Westminster implements weekly COVID-19 testing on campus


Photo credit Selle James

Kelley and Tyler Day organize students’ saliva samples during weekly testing.

To combat COVID-19 transmission when Westminster first began the school year, Westminster tested all members of the community to prevent spread as students returned. From Aug. 17 to Sept. 8, Westminster students attended school through a hybrid model of online learning on Zoom and in-person learning. Once Westminster transitioned to fully in-person learning, students participated in another round of testing, which found few positive cases. Westminster also implemented mandatory masks at all times, except when students eat and drink.

To further ensure the safety of the Westminster community, another round of testing on the in-person students took place on Oct. 14, but it looked a little different. Instead of utilizing nasal swab tests, Westminster has transitioned to collecting samples of students’ saliva.

“After collecting the saliva samples, [medical practitioners] put 24 of those samples into a machine to be tested all at once,” said Jim Justice, the dean of academics and curriculum. “This allows for the testing process to be more efficient and cheaper. If there is a positive test in any of those groupings, we can easily narrow it down and identify the positive test.”

Westminster’s testing takes part in one of three labs that received national approval to use Yale University’s SalivaDirect protocol. University scientists developed this protocol over the summer for schools and businesses; this method allows for quick, noninvasive, and accurate large-scale testing in communities like Westminster. Other groups utilizing this protocol include the NBA.

Medical practitioners first used pooled testing during World War II, collecting urine samples in order to detect syphilis among soldiers. The chemical reagents used to test the COVID-19 saliva batches are inexpensive, costing around $1.29 to $4.30 per batch of 24 samples. Because of the SalivaDirect protocol, students and faculty can easily provide specimen samples at the beginning of each week.

“As we head into the cold and flu season, along with indoor winter sports, weekly testing can really help to keep our community safe,” said Justice.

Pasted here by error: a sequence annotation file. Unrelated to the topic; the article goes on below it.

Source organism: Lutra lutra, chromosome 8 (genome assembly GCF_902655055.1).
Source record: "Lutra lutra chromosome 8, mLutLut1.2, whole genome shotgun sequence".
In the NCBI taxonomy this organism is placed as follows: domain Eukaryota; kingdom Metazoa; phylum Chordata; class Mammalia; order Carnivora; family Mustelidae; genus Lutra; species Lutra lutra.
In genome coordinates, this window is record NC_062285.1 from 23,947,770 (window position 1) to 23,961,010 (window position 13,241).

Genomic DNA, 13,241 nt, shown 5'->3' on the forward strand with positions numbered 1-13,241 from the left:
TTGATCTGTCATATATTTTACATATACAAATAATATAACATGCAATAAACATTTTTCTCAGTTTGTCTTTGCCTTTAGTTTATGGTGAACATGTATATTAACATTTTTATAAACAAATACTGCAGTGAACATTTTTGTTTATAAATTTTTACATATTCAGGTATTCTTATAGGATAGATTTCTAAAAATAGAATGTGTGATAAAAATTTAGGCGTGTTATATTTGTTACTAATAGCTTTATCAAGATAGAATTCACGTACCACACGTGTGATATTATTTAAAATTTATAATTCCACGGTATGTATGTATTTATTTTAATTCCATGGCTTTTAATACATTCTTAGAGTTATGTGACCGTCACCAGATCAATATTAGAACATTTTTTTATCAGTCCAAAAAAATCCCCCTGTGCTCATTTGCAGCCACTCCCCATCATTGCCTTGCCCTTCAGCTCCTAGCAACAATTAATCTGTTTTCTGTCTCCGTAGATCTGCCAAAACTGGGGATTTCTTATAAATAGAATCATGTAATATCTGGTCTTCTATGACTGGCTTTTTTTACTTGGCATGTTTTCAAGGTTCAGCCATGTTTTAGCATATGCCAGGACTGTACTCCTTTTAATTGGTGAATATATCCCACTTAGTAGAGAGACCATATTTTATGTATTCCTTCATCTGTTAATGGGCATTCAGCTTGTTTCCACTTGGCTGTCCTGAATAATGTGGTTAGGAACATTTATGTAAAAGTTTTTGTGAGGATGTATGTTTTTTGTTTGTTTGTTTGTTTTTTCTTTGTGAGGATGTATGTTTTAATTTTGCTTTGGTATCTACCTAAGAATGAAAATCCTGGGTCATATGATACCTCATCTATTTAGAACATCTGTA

After the first round of SalivaDirect testing, nine members of the Westminster community tested positive for COVID-19, with six cases in the Lower School, one case in the Middle School, and two cases in the Upper School.  

“I honestly prefer the spit testing over the nose testing,” said senior Caroline Hagood. “The nasal swab was painful, and the spit testing is much faster and easier.”  

Nasal swab testing, also known as a PCR test, provides the most accurate results in identifying COVID-19 viral loads. Unlike the pooled saliva test, however, the PCR test requires a practitioner to administer the test individually by inserting the swab in the cavity between one’s nose and the mouth. 

“I prefer the saliva testing a lot more because it definitely is a much easier process than testing each individual nasal swab, which is not very comfortable.” said freshman Fifo Chlopek.  

As the semester continues, Westminster hopes to continue testing students, faculty, and staff with the saliva sample batched testing. Students with the last names A-L test throughout the day on Mondays, and students with the last names M-Z test throughout the day on Tuesdays. 

“Wearing masks at all times and the weekly pooled testing is a powerful combination to crush the virus transmission, especially when coupled with distancing and hand washing,” said Justice. “A cadence of weekly testing is incredibly beneficial in identifying positive cases, especially in a large community like Westminster.”

Not only does weekly testing ensure the safety of the Westminster community, but it also serves to preserve the in-person educational experience of the students.